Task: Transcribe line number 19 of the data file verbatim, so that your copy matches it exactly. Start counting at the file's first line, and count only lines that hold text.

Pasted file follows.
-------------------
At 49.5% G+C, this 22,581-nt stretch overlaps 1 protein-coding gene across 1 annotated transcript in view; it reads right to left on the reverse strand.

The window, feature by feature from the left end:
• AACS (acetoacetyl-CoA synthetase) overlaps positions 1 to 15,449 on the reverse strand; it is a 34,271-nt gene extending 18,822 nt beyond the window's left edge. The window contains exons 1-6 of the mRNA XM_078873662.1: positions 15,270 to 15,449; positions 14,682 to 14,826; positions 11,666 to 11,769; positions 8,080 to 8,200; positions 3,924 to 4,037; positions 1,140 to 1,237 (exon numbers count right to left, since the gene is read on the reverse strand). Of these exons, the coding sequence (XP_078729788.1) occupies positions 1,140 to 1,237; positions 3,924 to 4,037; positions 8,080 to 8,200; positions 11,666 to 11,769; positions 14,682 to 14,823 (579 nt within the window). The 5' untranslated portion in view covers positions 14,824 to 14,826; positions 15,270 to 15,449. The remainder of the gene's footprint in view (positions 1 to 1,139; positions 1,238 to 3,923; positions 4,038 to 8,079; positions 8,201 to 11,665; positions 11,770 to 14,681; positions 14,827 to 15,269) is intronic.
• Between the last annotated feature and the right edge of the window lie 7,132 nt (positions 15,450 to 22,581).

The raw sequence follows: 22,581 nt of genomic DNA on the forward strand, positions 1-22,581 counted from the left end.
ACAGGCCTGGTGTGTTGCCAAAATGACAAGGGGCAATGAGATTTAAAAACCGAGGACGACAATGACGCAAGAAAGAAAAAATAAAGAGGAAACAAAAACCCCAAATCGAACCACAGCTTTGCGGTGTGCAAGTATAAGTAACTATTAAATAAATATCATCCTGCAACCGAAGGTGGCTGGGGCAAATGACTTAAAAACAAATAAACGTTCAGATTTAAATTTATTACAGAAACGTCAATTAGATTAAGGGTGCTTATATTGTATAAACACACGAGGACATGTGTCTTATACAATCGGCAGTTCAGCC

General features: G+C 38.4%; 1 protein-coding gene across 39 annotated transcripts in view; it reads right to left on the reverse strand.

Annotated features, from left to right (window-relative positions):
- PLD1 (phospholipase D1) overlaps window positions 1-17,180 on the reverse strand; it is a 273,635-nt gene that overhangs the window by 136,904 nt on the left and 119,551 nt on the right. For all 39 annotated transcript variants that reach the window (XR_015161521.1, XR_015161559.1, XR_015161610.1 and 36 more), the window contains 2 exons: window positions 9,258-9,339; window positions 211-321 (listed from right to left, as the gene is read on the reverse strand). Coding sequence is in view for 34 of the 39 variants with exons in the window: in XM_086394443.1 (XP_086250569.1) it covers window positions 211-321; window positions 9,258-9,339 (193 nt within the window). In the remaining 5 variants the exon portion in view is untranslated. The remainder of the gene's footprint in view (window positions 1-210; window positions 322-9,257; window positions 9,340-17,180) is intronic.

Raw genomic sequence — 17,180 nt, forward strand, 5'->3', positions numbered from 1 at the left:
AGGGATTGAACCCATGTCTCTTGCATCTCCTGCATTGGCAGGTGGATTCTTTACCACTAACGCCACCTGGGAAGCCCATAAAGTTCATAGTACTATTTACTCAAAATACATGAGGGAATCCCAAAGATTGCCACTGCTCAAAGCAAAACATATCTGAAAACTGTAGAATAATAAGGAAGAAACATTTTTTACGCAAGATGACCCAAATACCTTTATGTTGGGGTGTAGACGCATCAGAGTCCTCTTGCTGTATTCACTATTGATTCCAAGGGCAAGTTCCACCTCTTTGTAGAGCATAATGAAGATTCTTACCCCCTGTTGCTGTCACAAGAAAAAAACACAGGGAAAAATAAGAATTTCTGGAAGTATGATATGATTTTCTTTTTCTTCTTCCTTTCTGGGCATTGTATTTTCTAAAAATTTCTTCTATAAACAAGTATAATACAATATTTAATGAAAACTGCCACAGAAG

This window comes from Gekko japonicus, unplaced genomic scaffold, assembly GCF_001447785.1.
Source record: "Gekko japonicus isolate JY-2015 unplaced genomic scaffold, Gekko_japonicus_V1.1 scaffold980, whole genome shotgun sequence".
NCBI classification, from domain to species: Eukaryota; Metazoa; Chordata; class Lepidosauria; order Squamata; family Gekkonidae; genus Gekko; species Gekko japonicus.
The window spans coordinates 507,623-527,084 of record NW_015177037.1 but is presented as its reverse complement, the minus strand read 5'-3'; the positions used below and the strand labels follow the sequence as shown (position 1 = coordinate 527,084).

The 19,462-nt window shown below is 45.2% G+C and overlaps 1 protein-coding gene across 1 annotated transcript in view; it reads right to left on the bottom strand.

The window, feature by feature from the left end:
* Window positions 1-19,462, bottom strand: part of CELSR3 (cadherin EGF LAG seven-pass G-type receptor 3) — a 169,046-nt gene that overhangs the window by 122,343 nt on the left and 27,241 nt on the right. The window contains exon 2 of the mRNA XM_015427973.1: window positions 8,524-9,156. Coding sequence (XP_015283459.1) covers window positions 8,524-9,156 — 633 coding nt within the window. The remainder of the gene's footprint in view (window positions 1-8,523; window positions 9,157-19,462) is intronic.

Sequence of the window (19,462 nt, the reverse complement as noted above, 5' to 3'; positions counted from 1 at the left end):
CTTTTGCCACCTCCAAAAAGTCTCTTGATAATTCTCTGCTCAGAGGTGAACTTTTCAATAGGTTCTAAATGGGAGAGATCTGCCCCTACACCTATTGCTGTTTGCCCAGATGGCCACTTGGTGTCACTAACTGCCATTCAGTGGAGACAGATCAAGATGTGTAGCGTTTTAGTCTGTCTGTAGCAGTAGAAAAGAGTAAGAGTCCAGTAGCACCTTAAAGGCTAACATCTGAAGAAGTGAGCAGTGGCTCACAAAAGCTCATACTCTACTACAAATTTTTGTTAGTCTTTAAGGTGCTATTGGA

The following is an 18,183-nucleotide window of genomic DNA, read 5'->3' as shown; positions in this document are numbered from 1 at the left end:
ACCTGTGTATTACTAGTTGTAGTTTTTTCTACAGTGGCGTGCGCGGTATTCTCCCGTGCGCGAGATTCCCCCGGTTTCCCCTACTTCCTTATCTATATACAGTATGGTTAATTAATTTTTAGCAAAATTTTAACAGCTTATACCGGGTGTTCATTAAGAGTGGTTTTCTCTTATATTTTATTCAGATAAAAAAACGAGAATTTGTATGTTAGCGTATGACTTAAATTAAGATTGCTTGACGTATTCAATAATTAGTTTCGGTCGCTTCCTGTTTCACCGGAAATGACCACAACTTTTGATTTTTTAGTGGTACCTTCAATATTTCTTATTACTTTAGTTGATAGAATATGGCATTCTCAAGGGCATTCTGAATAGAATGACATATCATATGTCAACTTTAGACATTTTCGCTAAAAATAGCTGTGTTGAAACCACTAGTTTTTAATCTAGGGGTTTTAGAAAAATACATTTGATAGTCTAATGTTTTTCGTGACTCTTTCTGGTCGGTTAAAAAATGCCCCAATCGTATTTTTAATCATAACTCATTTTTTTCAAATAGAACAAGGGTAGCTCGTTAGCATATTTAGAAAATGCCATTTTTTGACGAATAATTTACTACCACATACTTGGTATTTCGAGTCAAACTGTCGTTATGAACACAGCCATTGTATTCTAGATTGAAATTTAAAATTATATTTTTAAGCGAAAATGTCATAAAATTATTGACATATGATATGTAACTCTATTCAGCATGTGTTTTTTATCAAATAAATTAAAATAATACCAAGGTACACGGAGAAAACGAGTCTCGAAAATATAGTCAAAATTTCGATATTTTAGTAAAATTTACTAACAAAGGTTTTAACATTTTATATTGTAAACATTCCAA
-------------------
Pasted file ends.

Sequence of the window (19,462 nt, the reverse complement as noted above, 5' to 3'; positions counted from 1 at the left end):